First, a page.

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Tough Times, Tough Choices
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Tough Times Tough Choices
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Q: What are some ways in which UCLA is making better use of its resources?
A: One example is to make better use of our facilities. Just this past summer, we expanded our summer school enrollment by 40 percent. We're expanding internships in Washington and Sacramento, where students can get real-life experience related to government. We're reviewing our curriculum and readjusting the number of units for some of our courses so there will be better opportunities for each student to schedule 15 units a quarter and stay on track to graduate in four years. And finally, in terms of the best use of resources and being able to attract the best people, we are ensuring that we make the kinds of investments in our capital programs that relate most to recruiting and retaining the best faculty. That includes things like student housing for both undergraduate and graduate students; modifying and enhancing our libraries; and building new laboratory facilities like those under construction now for physics and astronomy, and new research buildings like those for the life sciences and medicine. These are things that are important to attracting the best people.

Then we get down to enhancing our resources. We certainly hope that the state budget will improve, and we expect that it will improve, so in time that will produce more resources. With respect to federal funds, we've been very active and very successful in attracting more research funds from the federal government, funds that are competitively awarded. As a matter of fact, in the past four years, the funds from federal research have grown by more than 50 percent on the UCLA campus. We've been extraordinarily successful.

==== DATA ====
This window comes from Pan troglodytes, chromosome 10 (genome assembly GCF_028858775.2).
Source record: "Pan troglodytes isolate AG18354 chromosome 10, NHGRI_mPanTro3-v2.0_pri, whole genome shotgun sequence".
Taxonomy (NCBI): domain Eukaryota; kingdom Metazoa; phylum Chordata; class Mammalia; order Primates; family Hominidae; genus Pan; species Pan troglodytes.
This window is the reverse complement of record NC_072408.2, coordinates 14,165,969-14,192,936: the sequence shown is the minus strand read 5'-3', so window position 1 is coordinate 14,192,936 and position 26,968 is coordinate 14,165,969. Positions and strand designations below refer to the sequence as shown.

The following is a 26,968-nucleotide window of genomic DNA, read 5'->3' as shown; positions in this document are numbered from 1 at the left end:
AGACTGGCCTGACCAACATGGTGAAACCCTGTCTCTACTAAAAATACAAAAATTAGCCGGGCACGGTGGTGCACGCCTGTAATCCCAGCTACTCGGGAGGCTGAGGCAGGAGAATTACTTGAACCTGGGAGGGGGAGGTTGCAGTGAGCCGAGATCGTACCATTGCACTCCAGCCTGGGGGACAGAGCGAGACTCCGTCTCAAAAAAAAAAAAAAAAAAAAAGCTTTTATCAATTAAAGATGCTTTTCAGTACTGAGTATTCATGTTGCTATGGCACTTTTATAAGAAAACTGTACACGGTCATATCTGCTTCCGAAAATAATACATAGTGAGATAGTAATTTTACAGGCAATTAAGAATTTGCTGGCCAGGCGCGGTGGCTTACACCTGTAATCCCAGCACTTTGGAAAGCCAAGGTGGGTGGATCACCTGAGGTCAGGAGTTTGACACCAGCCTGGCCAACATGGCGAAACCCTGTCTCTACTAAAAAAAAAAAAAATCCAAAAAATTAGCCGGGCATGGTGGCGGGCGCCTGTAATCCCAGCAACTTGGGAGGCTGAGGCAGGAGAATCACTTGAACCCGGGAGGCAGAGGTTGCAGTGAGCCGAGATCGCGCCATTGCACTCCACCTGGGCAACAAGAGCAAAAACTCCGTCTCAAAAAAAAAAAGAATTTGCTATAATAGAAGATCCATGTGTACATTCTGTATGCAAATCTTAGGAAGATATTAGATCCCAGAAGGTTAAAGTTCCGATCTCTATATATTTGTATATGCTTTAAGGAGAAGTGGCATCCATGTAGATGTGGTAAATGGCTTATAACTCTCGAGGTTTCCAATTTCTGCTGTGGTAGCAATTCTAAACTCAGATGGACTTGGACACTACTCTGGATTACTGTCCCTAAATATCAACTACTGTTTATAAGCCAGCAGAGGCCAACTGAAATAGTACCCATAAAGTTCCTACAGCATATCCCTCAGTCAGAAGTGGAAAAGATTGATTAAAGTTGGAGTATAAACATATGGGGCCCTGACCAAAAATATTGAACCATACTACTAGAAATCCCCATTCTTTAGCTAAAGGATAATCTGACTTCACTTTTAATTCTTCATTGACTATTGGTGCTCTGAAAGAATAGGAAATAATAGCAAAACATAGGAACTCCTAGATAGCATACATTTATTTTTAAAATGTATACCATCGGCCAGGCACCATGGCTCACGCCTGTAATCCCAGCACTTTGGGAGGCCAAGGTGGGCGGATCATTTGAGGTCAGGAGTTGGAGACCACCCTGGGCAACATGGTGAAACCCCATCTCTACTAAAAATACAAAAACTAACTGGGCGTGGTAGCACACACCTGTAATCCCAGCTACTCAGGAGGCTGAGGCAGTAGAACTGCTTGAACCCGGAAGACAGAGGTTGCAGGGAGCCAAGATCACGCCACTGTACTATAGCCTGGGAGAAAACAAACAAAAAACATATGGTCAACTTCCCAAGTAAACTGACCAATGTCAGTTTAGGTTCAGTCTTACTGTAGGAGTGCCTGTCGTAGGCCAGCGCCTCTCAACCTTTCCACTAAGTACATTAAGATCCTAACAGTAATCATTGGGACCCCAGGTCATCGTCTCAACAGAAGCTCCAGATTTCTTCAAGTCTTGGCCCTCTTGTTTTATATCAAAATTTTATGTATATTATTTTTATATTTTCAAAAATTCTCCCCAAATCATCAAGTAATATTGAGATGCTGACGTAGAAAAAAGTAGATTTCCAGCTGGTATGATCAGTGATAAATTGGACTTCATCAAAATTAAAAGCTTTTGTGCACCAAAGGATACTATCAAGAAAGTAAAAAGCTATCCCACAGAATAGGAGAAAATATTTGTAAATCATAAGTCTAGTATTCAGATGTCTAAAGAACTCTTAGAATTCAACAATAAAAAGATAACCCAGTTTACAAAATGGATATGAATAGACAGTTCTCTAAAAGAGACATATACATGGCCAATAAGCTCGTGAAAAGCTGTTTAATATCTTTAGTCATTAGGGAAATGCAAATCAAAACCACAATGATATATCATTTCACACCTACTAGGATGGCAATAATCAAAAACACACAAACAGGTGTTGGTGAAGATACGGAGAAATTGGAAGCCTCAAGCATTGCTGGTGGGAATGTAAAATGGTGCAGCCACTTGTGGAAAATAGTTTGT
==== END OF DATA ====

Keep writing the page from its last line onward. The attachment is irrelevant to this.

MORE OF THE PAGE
Finally, of course, and extremely important because of the versatility of the funding, is Campaign UCLA, the raising of private funds to enable us to be truly competitive with the great universities in the world. Here the success has been beyond what anybody would have imagined, but not more than is required to meet our needs. We didn't underestimate the needs; we underestimated the generosity of the alumni and friends of UCLA, so much so that we've been able to expand our goals and aspire to meet even more of our financial needs on the campus, needs related to ensuring that this university is the place at which the finest faculty, students and staff come together and collaborate to produce the very finest teaching, research and service.

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2005 The Regents of the University of California